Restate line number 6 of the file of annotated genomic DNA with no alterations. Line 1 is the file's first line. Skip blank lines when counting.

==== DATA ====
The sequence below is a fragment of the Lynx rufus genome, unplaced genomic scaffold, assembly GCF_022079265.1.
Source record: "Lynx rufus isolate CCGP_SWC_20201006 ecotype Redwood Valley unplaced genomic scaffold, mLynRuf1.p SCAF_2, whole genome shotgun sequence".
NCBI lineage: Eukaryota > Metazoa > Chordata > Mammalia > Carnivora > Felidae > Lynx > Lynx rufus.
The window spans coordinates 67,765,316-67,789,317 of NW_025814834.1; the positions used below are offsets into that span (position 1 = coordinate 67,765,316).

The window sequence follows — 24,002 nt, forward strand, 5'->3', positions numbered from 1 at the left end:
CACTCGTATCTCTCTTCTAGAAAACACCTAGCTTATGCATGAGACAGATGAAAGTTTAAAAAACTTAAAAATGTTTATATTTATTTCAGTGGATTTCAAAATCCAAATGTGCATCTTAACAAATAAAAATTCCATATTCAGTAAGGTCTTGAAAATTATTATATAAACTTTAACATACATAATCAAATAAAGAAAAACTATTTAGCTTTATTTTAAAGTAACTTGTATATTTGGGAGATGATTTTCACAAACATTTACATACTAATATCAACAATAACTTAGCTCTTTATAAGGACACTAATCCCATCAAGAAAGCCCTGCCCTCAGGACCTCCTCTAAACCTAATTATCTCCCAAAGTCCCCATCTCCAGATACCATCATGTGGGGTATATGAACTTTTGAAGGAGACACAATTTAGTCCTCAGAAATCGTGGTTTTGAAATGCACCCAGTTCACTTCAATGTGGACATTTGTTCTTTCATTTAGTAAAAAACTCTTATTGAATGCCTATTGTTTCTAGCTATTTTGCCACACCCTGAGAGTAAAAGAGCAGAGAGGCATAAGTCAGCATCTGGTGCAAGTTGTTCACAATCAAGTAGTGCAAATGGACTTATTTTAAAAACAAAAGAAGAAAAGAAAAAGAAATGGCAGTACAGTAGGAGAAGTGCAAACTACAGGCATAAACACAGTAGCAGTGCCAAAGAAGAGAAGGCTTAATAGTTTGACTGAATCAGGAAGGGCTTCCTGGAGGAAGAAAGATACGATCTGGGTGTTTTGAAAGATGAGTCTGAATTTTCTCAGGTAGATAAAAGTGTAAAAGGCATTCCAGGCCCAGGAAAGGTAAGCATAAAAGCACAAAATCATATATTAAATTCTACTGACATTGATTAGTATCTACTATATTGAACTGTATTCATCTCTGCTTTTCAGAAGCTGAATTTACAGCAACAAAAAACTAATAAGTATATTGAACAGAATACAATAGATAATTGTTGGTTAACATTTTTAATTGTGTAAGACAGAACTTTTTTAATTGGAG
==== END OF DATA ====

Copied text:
CACTCGTATCTCTCTTCTAGAAAACACCTAGCTTATGCATGAGACAGATGAAAGTTTAAAAAACTTAAAAATGTTTATATTTATTTCAGTGGATTTCAAAATCCAAATGTGCATCTTAACAAATAAAAATTCCATATTCAGTAAGGTCTTGAAAATTATTATATAAACTTTAACATACATAATCAAATAAAGAAAAACTATTTAGCTTTATTTTAAAGTAACTTGTATATTTGGGAGATGATTTTCACAAACATTTACATACTAATATCAACAATAACTTAGCTCTTTATAAGGACACTAATCCCATCAAGAAAGCCCTGCCCTCAGGACCTCCTCTAAACCTAATTATCTCCCAAAGTCCCCATCTCCAGATACCATCATGTGGGGTATATGAACTTTTGAAGGAGACACAATTTAGTCCTCAGAAATCGTGGTTTTGAAATGCACCCAGTTCACTTCAATGTGGACATTTGTTCTTTCATTTAGTAAAAAACTCTTATTGAATGCCTATTGTTTCTAGCTATTTTGCCACACCCTGAGAGTAAAAGAGCAGAGAGGCATAAGTCAGCATCTGGTGCAAGTTGTTCACAATCAAGTAGTGCAAATGGACTTATTTTAAAAACAAAAGAAGAAAAGAAAAAGAAATGGCAGTACAGTAGGAGAAGTGCAAACTACAGGCATAAACACAGTAGCAGTGCCAAAGAAGAGAAGGCTTAATAGTTTGACTGAATCAGGAAGGGCTTCCTGGAGGAAGAAAGATACGATCTGGGTGTTTTGAAAGATGAGTCTGAATTTTCTCAGGTAGATAAAAGTGTAAAAGGCATTCCAGGCCCAGGAAAGGTAAGCATAAAAGCACAAAATCATATATTAAATTCTACTGACATTGATTAGTATCTACTATATTGAACTGTATTCATCTCTGCTTTTCAGAAGCTGAATTTACAGCAACAAAAAACTAATAAGTATATTGAACAGAATACAATAGATAATTGTTGGTTAACATTTTTAATTGTGTAAGACAGAACTTTTTTAATTGGAG